Hans Slijp of ECG Excellence tells us about the detection of hidden cardiac diseases within seconds.
Tell us about you, your career, and how you founded ECG Excellence.
Hans Slijp: For the first 20 years of my career, I was a management consultant and became a partner in leading consulting firms in the public and private sectors. But just providing advice on innovation, strategy, and changes was not satisfactory. So I went for the inspiring world of MedTech innovations. When I was managing the development of an intelligent cane for the blind and visual impaired, I learned more about medical signal processing. In particular, pacemaker technology. This way, I came in contact with a team of unique inventors of new solutions for Electrocardiogram interpretation. And we are now collaborating for the past 8 years, with the 3 of us founding ECG Excellence as a result.
Do you have small habits that made a meaningful impact on your life and business?
Hans Slijp: I was too lucky to be trained using the Pyramid Principle for business communication during my time at PA Consulting Group. I’ve been using this great method ever since.
How does ECG Excellence market its product/services online?
Hans Slijp: Absolutely. We offer our unique CineECG interpretation software through a SAAS platform. We have created a CineECG site to provide details and tutorials on this new way of identifying ‘hidden’ cardiac disorders from standard 12 lead ECG data.
What specific tools, software, and management skills are you using to manage your online marketing?
Hans Slijp: We have outsourced our online marketing to a digital agency that delivers a great set of skills and competencies in content creation and data-driven social media marketing. Refreshworks (the agency’s name) uses data to develop effective websites, content creation, channel selection, add budget allocation, etc.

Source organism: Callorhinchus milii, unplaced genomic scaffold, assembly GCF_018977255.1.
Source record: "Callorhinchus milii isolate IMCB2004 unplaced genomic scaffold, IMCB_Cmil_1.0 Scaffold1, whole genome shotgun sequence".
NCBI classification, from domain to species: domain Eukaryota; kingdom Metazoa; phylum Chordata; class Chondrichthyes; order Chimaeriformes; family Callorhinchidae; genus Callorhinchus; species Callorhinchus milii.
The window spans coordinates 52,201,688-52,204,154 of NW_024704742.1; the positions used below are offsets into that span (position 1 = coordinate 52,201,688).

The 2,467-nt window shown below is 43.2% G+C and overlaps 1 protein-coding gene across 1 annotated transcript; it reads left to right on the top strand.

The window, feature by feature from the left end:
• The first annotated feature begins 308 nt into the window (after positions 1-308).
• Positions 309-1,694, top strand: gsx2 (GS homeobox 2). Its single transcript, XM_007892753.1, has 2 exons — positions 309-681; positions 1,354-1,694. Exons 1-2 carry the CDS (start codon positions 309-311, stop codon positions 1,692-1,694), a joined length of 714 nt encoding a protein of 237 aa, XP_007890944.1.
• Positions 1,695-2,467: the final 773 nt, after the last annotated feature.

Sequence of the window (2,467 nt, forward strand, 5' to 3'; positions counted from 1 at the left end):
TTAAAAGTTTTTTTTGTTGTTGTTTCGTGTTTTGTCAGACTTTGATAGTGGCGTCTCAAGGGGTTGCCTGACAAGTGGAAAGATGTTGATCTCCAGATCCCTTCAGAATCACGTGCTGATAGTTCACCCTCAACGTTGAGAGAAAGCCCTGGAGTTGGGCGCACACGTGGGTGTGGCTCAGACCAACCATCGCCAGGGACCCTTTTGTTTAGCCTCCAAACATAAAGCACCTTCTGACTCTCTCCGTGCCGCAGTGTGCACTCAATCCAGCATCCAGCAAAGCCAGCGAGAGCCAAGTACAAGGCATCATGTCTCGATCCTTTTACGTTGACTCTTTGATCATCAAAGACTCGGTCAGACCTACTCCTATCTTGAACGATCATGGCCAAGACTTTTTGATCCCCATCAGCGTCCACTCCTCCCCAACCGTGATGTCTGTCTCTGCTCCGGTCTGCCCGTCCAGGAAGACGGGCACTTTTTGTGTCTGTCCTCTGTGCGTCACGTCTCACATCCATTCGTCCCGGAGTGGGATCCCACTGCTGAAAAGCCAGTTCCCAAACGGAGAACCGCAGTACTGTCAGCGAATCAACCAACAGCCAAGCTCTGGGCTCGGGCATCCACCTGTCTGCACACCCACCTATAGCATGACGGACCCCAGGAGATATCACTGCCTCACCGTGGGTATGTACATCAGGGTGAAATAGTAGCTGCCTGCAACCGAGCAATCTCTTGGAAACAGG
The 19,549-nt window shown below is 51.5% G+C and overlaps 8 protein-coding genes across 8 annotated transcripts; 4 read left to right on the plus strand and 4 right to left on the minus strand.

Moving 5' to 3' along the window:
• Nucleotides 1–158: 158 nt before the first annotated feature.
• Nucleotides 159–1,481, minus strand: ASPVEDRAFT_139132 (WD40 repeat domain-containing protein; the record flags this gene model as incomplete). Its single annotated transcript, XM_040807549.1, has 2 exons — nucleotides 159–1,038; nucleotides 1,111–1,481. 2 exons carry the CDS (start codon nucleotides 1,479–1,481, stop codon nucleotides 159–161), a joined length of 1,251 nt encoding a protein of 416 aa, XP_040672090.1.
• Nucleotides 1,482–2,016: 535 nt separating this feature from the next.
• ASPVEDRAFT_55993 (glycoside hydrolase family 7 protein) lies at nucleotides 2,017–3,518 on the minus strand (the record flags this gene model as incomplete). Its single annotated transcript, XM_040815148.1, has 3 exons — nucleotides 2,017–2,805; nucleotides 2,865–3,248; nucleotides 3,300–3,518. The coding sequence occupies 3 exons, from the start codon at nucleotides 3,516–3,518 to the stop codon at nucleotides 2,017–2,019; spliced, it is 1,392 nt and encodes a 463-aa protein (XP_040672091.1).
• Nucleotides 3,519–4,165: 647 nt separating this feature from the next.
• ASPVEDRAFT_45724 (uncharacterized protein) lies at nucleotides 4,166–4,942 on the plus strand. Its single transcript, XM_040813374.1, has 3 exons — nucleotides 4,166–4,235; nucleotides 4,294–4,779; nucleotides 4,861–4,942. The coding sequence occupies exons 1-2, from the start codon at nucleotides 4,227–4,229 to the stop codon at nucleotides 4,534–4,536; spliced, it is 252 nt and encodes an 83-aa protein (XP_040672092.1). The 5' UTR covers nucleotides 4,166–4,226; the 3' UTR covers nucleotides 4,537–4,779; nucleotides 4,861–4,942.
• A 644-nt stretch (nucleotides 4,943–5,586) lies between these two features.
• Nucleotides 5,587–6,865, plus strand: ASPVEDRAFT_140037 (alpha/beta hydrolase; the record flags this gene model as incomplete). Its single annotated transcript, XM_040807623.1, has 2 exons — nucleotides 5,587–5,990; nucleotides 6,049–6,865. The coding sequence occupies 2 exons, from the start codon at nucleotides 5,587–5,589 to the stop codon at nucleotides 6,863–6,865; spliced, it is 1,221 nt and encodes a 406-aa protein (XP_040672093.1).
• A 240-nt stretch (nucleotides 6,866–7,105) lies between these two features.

What is your hiring policy/process, and how do you retain your employees?
Hans Slijp: We have embraced the lean and mean policy, so we only hire staff who can add to our key competencies. Our partners are delivering everything else. Members of the core team have the opportunity to become stakeholders in the company.
How are you funding your growth?
Hans Slijp: We are supported by a great group of angel investors, and we are also working with several grant instruments. Our time to market from concept to market launch is long since we are in Medtech and have to work with strict regulations on clinical validation and clinical safety. As of this year, we are also using our revenue as a source of funding.
Who are your competitors? And how do you plan to stay in the game?
Hans Slijp: Our main competition is the current embedded algorithms in ECG devices. These algorithms analyze the ECG data and are not really trusted by physicians. For example, in a recent study, our solution was compared with such an algorithm by a major Hospital in the USA. On average, the accuracy of the embedded algorithm was below 50% in identifying a heart infarct and our CineECG solution was at 90%. This quality gap between our solution and the established solutions will keep us in the game since our data collection will only increase our technology performance. When we feed this data to our models, the performance improves.
Tell us a customer success story of yours.
Hans Slijp: One of the cardiac disorders we have used for clinical validation is Brugada Syndrome. This is a genetic cardiac disease, and often, the first indication of its existence within a family is a Sudden Cardiac Death. Identifying Brugada today requires an injection with a toxic substance to provoke a certain heart reaction, making Brugada visible in the ECG. This is a complex procedure with a particular risk to the patient and is often executed by a cardiology team. Our technology has demonstrated we only need 10 seconds of standard ECG data to detect this ‘hidden’ disease.
Your final thoughts?
Hans Slijp: The Electrocardiogram was invented over a century ago, some 30 kilometers away from our office. And if you look up Wikipedia, you will find the last significant technology upgrade for the ECG was in 1942. As a team, we are proud to bring this great invention to the next level and to enable physicians to detect cardiac disorders much sooner and simpler